In a recent case the plaintiff had purchased tickets through a travel agency to fly with EL AL Israel Airlines. The price had been calculated in Israeli shekels according to the 'cash rate', rather than the lower 'transfers and cheques rate'. The plaintiff alleged that there was an agency and trust relationship between the travel agency and the carrier, and that thus the travel agency's actions should be attributed to EL AL.
The controversy over whether electric bicycles are motor vehicles and are hence subject to the Law of Compensation to Victims of Road Accidents recently came to an end with a Supreme Court ruling. Since electric bicycles are involved in many accidents, the question of whether the law applies has become important because if electric bicycles were to be considered motor vehicles, there would be a duty of insurance.
Recent precedents have ruled that the limitation period for a subrogation claim by the National Insurance Institute (NII) against a tortfeasor is time barred seven years after the date of occurrence. However, a new amendment to the NII Law has extended the limitation period to 15 years. Insurers should prepare for possible NII claims as a result.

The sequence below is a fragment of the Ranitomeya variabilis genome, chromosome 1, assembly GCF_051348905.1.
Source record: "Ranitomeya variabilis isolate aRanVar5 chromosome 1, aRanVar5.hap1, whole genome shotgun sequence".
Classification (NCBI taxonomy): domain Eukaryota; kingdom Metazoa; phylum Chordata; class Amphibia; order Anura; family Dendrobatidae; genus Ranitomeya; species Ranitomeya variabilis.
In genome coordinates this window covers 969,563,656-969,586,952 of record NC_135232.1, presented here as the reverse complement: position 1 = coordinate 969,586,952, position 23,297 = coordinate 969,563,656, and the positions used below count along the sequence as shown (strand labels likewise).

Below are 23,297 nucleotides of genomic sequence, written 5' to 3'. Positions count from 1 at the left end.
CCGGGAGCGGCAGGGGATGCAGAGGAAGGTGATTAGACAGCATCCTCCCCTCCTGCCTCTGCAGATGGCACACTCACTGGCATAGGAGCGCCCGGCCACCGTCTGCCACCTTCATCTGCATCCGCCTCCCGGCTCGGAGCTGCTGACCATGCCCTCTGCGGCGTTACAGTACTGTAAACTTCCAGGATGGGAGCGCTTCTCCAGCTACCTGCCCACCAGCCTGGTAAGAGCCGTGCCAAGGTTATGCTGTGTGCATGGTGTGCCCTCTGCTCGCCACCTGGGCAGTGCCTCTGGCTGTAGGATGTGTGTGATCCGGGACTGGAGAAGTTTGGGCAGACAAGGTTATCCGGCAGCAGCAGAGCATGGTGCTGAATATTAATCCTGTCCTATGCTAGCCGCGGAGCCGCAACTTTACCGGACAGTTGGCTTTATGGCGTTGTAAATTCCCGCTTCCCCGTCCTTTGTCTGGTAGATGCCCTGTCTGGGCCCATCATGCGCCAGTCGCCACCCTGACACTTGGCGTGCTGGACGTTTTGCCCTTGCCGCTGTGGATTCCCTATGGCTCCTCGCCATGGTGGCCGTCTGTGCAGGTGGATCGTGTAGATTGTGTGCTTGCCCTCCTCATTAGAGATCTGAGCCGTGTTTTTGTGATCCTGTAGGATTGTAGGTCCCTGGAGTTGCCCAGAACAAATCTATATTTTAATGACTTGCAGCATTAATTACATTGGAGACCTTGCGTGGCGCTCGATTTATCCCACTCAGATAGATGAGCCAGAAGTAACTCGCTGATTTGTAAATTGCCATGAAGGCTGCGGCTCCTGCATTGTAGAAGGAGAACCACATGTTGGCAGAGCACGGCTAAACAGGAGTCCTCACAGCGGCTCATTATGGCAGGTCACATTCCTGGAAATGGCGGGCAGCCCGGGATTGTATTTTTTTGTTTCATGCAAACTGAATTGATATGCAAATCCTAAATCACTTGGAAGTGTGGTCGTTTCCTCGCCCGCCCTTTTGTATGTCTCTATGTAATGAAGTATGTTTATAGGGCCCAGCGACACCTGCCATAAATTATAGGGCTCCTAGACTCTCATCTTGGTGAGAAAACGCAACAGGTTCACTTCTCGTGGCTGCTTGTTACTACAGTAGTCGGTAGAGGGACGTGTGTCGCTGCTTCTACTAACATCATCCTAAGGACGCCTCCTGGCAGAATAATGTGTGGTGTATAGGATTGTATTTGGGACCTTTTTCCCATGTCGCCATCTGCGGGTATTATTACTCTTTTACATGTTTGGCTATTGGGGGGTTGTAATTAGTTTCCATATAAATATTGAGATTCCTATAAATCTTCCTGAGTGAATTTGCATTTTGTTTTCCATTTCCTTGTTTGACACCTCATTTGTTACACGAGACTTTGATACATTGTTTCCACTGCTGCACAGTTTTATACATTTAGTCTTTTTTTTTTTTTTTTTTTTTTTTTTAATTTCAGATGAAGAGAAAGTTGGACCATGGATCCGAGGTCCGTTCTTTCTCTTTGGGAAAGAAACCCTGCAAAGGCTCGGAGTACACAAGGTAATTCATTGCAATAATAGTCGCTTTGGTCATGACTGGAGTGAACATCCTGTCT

The Tel Aviv District Court recently handed down a guiding court decision regarding directors' and officers' policies, in which several important issues relating to the interpretation of liability insurance policies were decided on for the first time. Although the judgment is not a binding precedent, as it was not issued by the Supreme Court, it will act as a guiding decision for the lower courts (which deal with most insurance cases).
Disputes regarding the interpretation of the wording of bankers' blanket bond policies are rarely brought before the Israeli courts. In a recent case, after 23 years of wrangling, the Supreme Court finally issued its judgment on whether such a policy would apply when notification was given after the policy period had expired and a third party discovered the occurrence.